Storytelling provides opportunities for children to practise displays of affective stance. Children’s spontaneous tellings are noticeable as systematic and organized work, which are locally occasioned and triggered by a prior utterance where emotional responses are as significant as the tellings themselves. Affective stances are often observed in children’s tellings, encouraging children’s disposition to learn through active engagement with others, learning acceptable behaviours in meaningful social and cultural ways. This article explores how displays of heightened affect are prompted and responded to and progress the development of storylines within young children’s everyday storytelling. The data were collected in early childhood kindergartens in New Zealand and analysed using conversation analysis. The findings show that there is often elaboration/escalation of a telling, as peers respond by including additional characters within a continued topic in a display of heightened emotion shown through voice pitch and tone, as well as overt facial and bodily expression. Opportunities for practising displays of ‘correct’ emotional responses to tellings are important for young children in contributing to everyday socialising practises through real-life everyday experiences.
This paper analyses how representations of real life and fictional worlds are combined and differentiated in the talk produced in literary reading groups. We adopt a socio-cognitive approach to reading group interaction, which combines discourse analysis and Text World Theory to examine the social and cognitive processes enacted in examples of such talk. Text World Theory is a cognitive linguistic discourse analysis framework which examines the mental spaces (“worlds”) cued by language-in-use and the ontological relations between those worlds. This combined framework is applied to four extracts of reading group talk and facilitates the discussion of the structural, referential and representational aspects of the interaction. Our analysis considers the insights which reading group talk provides into the complex relationships between text and talk. We argue that ontological shifting in reading group talk performs various functions, such as claiming expertise, doing humour and play, and mitigating face-threatening disagreement. Talking about texts allows people these options for shifting between representations of real life and fictional worlds and this may go some way towards accounting for the popularity of such groups in contemporary culture.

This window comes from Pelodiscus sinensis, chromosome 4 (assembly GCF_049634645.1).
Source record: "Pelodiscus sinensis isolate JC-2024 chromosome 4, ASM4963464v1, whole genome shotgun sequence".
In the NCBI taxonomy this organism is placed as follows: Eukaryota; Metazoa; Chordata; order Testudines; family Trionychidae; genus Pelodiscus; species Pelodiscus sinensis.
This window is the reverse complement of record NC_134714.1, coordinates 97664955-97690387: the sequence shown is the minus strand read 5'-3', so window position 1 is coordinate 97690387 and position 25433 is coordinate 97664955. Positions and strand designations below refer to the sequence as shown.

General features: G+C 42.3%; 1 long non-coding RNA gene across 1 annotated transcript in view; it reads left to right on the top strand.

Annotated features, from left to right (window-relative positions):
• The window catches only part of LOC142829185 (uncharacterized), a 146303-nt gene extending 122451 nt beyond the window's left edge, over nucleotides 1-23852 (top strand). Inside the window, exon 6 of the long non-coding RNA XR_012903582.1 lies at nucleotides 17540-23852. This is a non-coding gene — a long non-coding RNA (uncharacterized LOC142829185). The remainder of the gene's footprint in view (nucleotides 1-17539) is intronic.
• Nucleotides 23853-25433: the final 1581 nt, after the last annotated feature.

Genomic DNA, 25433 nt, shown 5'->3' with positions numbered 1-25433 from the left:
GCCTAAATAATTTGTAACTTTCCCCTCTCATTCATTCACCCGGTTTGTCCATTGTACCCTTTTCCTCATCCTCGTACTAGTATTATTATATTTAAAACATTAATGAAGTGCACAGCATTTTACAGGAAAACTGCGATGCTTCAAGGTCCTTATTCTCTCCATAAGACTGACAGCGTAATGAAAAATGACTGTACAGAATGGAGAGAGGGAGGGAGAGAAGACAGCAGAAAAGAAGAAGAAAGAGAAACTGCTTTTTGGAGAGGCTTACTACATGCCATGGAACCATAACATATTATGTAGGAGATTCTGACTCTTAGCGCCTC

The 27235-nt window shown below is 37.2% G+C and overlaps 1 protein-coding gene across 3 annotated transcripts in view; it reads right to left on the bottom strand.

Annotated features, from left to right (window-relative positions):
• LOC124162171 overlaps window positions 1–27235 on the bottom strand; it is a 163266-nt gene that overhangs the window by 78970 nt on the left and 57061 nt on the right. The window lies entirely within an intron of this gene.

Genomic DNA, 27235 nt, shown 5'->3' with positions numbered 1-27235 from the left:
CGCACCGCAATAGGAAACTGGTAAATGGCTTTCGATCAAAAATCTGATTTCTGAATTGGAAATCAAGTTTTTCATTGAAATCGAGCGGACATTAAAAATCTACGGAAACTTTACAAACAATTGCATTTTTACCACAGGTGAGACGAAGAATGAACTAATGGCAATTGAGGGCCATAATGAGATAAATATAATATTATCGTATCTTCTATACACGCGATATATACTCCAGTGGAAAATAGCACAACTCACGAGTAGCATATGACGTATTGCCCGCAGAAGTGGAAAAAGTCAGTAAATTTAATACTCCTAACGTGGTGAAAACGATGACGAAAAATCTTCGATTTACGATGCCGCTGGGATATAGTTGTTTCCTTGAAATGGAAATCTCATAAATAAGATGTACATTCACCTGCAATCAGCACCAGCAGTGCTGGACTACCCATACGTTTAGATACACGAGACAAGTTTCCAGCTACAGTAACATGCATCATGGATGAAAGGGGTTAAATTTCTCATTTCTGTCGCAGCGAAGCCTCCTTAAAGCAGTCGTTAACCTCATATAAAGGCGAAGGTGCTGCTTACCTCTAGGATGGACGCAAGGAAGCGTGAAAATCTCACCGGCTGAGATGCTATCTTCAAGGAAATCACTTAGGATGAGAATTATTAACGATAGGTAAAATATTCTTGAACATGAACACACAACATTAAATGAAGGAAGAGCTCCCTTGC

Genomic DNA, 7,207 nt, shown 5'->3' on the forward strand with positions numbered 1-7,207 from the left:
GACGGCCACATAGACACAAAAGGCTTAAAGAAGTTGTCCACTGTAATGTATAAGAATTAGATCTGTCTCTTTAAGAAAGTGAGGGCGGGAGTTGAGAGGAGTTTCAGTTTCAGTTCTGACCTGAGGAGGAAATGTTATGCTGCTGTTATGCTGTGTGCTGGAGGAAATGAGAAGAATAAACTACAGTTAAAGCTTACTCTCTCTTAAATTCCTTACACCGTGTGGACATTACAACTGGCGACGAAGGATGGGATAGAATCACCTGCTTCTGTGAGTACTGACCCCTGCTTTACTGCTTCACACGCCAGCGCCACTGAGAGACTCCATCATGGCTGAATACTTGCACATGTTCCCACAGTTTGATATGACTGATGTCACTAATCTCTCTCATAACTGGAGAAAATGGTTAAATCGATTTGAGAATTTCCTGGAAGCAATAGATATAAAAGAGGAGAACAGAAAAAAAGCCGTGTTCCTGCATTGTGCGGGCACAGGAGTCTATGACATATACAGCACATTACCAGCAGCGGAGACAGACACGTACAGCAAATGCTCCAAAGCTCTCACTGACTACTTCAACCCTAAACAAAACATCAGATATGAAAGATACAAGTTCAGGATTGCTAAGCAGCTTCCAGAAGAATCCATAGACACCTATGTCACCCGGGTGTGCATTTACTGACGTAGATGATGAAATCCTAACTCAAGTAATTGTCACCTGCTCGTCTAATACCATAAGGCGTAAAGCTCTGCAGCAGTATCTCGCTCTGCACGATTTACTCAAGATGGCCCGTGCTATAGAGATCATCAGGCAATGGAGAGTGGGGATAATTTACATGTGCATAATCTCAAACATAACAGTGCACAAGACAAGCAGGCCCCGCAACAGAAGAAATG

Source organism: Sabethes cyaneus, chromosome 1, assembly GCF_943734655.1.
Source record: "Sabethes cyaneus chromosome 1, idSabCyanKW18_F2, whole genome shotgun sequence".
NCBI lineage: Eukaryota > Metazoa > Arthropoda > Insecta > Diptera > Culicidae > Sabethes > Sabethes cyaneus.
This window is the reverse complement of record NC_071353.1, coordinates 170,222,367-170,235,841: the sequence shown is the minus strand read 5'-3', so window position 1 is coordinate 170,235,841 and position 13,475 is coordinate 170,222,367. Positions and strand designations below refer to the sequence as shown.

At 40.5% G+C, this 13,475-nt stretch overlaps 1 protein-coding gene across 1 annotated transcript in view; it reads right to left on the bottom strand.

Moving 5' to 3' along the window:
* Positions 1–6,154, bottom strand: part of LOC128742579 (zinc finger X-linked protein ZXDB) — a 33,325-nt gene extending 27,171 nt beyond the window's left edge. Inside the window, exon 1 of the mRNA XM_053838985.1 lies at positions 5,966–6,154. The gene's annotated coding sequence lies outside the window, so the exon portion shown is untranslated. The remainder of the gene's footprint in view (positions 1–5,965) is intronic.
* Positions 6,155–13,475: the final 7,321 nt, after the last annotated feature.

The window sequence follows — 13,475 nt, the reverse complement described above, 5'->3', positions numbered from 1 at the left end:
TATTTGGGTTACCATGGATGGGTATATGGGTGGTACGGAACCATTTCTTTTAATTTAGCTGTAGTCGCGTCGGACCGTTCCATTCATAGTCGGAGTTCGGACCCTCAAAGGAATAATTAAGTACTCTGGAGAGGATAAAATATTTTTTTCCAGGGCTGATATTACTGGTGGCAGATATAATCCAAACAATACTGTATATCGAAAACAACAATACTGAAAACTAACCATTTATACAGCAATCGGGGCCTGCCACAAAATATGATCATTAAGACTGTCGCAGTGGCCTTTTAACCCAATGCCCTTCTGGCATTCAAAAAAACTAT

This study contributes to research into genre innovation and scholarship exploring how Indigenous epistemes are disrupting dominant discourses of the academy. Using a case study approach, we investigated 31 research articles produced by Mäori scholars and published in the journal AlterNative between 2006 and 2018. We looked for linguistic features associated with self-positioning and self-identification. We found heightened ambiguous uses of “we”; a prevalence of verbs associated with personal (as opposed to discursive) uses of “I/we”; personal storytelling; and a privileging of Elders’ contributions to the existing state of knowledge. We argue these features reflect and reinforce Indigenous scholars’ social relations with particular communities of practice within and outside of the academy. They are also in keeping with Indigenous knowledge-making practices, protocols, and languages, and signal sites of negotiation and innovation in the research article. We present the implications for rhetorical genre studies and for teaching academic genres.